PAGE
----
Statewide testing: The U.S. Department of Education waived the requirement for Wyoming public school students to take statewide assessment tests, Superintendent of Pubic Instruction Jillian Balow announced.

Balow said the U.S. Department of Education on Friday granted a request from Wyoming for a waive from certain federal assessment and accountability requirements in the face of the coronavirus spread.

“By removing this testing burden from schools, districts will be better able to continue to focus on their students’ immediate needs during this unprecedented time,” Balow said in a news release.

Small business loans: Gordon announced Saturday that all Wyoming businesses are now eligible to apply for up to $2 million in federal economic disaster loans through the U.S. Small Business Administration.

The low-interest loans are designed to provide businesses with working capital so they can survive until normal operations resume. The loan amounts depend on actual economic injury and financial needs.

Coronavirus testing: Cheyenne Regional Medical Center announced it would limit coronavirus testing because of a nationwide shortage of testing materials.

The hospital announced it would limit testing to patients requiring hospitalization because of their symptoms, patients with chronic medical conditions, people with compromised immune systems who show symptoms of COVID-19 and anyone having close contact with a coronavirus patient or a history of travel from a high-risk area.

Meanwhile, the state Public Health Laboratory reported it had processed 432 tests from the state as of Sunday evening and commercial private labs had tested 51 Wyoming residents.

Unemployment: The Wyoming Department of Workforce Services reported being deluged with calls from people seeking information about available assistance as a state order closed theaters, bars, museums, gyms and other businesses likely to draw more than 10 people.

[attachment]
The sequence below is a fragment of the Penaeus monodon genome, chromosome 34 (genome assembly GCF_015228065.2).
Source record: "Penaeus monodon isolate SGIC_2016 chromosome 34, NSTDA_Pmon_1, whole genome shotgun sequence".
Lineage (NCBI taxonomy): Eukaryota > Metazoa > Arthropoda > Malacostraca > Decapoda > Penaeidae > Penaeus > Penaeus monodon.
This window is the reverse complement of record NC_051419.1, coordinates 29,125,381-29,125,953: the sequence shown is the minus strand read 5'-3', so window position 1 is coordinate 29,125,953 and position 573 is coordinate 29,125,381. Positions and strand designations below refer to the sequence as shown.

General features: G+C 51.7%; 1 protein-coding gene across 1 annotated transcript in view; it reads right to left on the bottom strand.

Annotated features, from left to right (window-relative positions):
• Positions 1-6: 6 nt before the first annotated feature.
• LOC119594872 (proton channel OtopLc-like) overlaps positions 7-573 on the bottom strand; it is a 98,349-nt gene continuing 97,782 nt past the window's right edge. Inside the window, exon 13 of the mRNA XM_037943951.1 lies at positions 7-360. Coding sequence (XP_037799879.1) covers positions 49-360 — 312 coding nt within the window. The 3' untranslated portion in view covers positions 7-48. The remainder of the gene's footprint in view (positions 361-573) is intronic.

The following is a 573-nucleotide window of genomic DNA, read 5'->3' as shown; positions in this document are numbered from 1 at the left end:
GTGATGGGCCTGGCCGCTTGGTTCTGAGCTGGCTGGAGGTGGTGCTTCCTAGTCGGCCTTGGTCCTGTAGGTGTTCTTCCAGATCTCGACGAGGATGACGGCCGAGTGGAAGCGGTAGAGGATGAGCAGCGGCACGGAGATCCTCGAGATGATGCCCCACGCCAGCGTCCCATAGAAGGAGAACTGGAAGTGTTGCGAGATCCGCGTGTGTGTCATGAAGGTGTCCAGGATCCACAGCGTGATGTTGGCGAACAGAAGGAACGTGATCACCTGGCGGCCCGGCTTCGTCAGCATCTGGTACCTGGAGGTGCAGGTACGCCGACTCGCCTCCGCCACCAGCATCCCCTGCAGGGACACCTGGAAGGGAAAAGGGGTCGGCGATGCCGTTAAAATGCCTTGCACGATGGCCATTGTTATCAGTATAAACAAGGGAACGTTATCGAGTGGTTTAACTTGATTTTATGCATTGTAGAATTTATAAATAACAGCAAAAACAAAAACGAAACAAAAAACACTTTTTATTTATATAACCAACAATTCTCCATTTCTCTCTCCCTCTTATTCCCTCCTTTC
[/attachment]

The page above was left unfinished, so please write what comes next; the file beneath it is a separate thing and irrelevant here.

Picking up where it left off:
Graduation: Central Wyoming College announced it had canceled graduation ceremonies scheduled for May 8.

“While commencement is the highlight of our academic year, the health and well-being of our students, communities and their families is our top priority,” said Cory Daly, the college’s vice president for student affairs.

Social media assistance: In Campbell County, people wanting to trade some of their household items for supplies they need are using The Cupboard of Campbell County Facebook page to make connections.

The group is described by organizer Tammy McArthur as “an online version of borrowing a cup of sugar from the neighbor.”

The Facebook page is similar to social media sites active around the state where people can ask for or offer supplies.

Mall closed: Cheyenne’s Frontier Mall was ordered closed by Cheyenne’s police Saturday to eliminate the social gathering of children. While police said the mall would be closed for 48 hours, the mall’s website said the facility would be closed until further notice.

Malls in Casper and Rock Springs remained open, but limited their hours to noon to 7 p.m. on weekdays and Saturdays and noon to 6 p.m. on Sundays at the White Mountain Mall in Rock Springs and 11 a.m. to 6 p.m. at the Eastridge Mall in Casper.